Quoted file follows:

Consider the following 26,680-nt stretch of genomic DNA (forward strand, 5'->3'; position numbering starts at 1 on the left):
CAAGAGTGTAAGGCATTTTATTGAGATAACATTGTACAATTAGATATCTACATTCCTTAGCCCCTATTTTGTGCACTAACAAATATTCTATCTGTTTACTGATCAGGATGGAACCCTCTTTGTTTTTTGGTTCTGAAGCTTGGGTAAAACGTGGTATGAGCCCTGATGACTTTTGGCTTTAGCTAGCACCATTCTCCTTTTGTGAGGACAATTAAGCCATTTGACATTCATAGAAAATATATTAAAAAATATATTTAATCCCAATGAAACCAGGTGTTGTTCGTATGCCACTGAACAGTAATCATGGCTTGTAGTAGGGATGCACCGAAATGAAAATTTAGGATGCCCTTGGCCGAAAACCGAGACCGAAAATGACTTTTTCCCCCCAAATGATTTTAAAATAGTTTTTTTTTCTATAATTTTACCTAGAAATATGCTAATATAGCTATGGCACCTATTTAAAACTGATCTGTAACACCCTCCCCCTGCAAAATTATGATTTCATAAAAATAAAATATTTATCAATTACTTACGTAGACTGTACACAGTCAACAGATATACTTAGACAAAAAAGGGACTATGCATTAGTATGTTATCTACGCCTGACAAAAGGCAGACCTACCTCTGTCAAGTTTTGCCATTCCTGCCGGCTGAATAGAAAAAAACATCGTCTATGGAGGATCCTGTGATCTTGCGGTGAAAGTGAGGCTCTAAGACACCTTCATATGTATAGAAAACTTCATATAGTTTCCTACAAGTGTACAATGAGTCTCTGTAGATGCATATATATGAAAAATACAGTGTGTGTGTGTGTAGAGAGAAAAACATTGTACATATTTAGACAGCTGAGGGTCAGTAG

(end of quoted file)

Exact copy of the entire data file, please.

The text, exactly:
Consider the following 26,680-nt stretch of genomic DNA (forward strand, 5'->3'; position numbering starts at 1 on the left):
CAAGAGTGTAAGGCATTTTATTGAGATAACATTGTACAATTAGATATCTACATTCCTTAGCCCCTATTTTGTGCACTAACAAATATTCTATCTGTTTACTGATCAGGATGGAACCCTCTTTGTTTTTTGGTTCTGAAGCTTGGGTAAAACGTGGTATGAGCCCTGATGACTTTTGGCTTTAGCTAGCACCATTCTCCTTTTGTGAGGACAATTAAGCCATTTGACATTCATAGAAAATATATTAAAAAATATATTTAATCCCAATGAAACCAGGTGTTGTTCGTATGCCACTGAACAGTAATCATGGCTTGTAGTAGGGATGCACCGAAATGAAAATTTAGGATGCCCTTGGCCGAAAACCGAGACCGAAAATGACTTTTTCCCCCCAAATGATTTTAAAATAGTTTTTTTTTCTATAATTTTACCTAGAAATATGCTAATATAGCTATGGCACCTATTTAAAACTGATCTGTAACACCCTCCCCCTGCAAAATTATGATTTCATAAAAATAAAATATTTATCAATTACTTACGTAGACTGTACACAGTCAACAGATATACTTAGACAAAAAAGGGACTATGCATTAGTATGTTATCTACGCCTGACAAAAGGCAGACCTACCTCTGTCAAGTTTTGCCATTCCTGCCGGCTGAATAGAAAAAAACATCGTCTATGGAGGATCCTGTGATCTTGCGGTGAAAGTGAGGCTCTAAGACACCTTCATATGTATAGAAAACTTCATATAGTTTCCTACAAGTGTACAATGAGTCTCTGTAGATGCATATATATGAAAAATACAGTGTGTGTGTGTGTAGAGAGAAAAACATTGTACATATTTAGACAGCTGAGGGTCAGTAG